Mounties is many things to many people, not the least of whom are the three band members united beneath the moniker. They’ve called it everything from “a creative accident” to “a warehouse of musical ideas,” but Hawksley Workman’s take is the most powerful: “This band saved my creative life.”

Most simply put, Mounties is the musical union of three industry veterans in Workman, Steve Bays of Hot Hot Heat and Fur Trade, and Ryan Dahle of Limblifter and Age of Electric. They’ve all done other things you’ve heard of, too.
Their debut LP, 2014’s Thrash Rock Legacy, wiped away the stigma attached to the term “supergroup” with an inspired and engaging collection of songs like the sprawling indie opus “Tokyo Summer” and rhythmic summer banger “Headphones.” Calling it eclectic almost doesn’t do it justice, and that’s even truer for the trio’s sophomore release.

Heavy Meta is a curious and compelling mishmash of ideas, eras, and experimentation. It inevitably includes the bits of genius that made its predecessor – and each member’s individual projects – worth hearing and takes it all to new heights and new dimensions. Vocal melodies, wobbly vintage synth lines, and staccato guitar leads seemingly sprout from nowhere yet never steal focus from the songs and emotions they support.

“The first record came right out of space,” begins Dahle, “and didn’t seem to be within the boundaries of the genres we thought we were in as individuals. This time, that goes a few steps further; we didn’t want to be limited to the way we created the first record, or limited at all.”

As such, Heavy Meta came together like a musical mosaic – parts written collectively patched with parts written alone. Some were recorded in bedrooms and others in basements; home studios and iconic studios. Bays even did much of his work beside the fire at his rustic middle-of-nowhere cabin. Everyone engineered and everyone mixed, with some songs entirely reshaped through literally hundreds of revisions. “For me, the art of the process is what’s so rewarding about Mounties,” Bays shares.

Ask any one member just what it is that makes their union so special and they’ll point to the other two. “I don’t see it as what I bring to the table,” Workman muses. “I see it as what Ryan and Steve bring out of me. We’re fans of one another, and so the best parts of who we are – our true musical characters – can shine through. We’re never trying to emulate anything in this band.”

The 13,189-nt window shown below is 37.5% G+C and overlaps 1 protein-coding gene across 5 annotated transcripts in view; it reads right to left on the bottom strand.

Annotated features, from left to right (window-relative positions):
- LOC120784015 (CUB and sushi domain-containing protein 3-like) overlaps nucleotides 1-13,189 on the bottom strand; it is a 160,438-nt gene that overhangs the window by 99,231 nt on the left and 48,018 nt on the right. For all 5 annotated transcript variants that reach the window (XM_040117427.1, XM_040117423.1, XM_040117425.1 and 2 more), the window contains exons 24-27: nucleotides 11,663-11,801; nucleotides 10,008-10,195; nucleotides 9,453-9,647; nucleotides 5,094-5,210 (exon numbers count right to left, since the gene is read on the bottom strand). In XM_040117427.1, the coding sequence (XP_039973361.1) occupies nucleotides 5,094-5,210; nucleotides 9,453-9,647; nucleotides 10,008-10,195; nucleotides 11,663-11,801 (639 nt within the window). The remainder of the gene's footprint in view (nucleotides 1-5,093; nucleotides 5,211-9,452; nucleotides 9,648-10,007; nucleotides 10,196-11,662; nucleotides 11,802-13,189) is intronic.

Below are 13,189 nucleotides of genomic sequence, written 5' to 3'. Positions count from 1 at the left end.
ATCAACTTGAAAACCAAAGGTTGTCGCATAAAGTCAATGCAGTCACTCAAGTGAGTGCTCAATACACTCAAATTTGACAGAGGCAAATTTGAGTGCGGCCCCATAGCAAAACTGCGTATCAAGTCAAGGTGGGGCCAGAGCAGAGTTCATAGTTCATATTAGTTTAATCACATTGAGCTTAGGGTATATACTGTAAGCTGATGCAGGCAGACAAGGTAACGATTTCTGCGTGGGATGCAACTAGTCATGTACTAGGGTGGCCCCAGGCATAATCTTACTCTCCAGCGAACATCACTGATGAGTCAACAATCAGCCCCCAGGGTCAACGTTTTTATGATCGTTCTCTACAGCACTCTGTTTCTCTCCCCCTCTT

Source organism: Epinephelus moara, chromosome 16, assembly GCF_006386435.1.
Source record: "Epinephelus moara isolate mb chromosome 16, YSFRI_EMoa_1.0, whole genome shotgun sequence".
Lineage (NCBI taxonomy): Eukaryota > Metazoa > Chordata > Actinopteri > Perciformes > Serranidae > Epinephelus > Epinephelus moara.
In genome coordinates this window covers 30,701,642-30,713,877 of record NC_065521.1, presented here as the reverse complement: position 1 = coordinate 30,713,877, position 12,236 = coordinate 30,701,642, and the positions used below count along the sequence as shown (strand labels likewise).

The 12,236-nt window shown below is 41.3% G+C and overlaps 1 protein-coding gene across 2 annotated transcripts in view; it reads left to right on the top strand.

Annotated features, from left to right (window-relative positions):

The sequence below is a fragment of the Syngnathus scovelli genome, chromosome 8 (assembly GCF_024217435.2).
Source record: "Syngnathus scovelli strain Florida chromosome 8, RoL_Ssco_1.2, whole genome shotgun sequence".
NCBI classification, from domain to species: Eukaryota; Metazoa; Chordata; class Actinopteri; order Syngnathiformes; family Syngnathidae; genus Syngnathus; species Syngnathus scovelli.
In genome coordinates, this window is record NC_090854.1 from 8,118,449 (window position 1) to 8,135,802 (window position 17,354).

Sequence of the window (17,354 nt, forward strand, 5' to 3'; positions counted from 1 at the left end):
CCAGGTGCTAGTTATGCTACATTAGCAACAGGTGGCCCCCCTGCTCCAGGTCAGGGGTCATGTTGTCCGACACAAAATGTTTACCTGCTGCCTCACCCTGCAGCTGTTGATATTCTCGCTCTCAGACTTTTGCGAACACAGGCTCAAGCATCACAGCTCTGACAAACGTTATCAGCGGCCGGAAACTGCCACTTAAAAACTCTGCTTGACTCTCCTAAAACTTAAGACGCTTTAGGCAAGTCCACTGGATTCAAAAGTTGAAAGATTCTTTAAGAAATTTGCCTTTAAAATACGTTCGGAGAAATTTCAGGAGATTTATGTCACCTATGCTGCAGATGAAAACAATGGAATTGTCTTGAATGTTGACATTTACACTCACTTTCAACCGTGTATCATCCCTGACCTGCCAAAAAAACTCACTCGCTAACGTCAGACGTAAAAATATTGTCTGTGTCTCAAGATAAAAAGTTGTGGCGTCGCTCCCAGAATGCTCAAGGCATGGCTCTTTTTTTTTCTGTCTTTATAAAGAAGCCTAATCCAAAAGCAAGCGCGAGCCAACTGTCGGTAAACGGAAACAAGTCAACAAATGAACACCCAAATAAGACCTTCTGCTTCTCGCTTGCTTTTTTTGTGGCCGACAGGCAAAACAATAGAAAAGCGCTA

Indeed, Heavy Meta makes it clear that these three have cemented their sonic identity. Tracks like “No XTC” and “Flags of Convenience” are as lively as they are diverse, loaded with twisting melodies and strange-but-satisfying meters, whereas “Burning Money” and “Longplay” are sticky, more straightforward rockers. Then there’s the hypnotic slow burn of the slithery “Python Status.” Despite the wide array of influence and countless moving parts, though, the collection remains cohesive, uncompromising, and undeniably Mounties.

The songs do take new shapes from the stage – as does the band, when three becomes five with the addition of Parker Bossley and Cary Pratt. It’s here in the live realm that Mounties best showcase their prowess as musicians and performers, translating the limitless experimentation of their records into an organically orchestrated musical experience like no other.

“We’ve done everything we wanted to do on our own,” Dahle says. “Now, we get to achieve things we haven’t achieved as individuals,” and perhaps the most significant of those is making music that defies and transcends individualism – music that could only be the product of this particular union of unique creative minds.

Band Members:

Hawksley Workman (Singer/Songwriter)
Steve Bays (Vocals/Keyboards)
Ryan Dahle (Vocals/Guitar)

Parker Bossley
Cary Pratt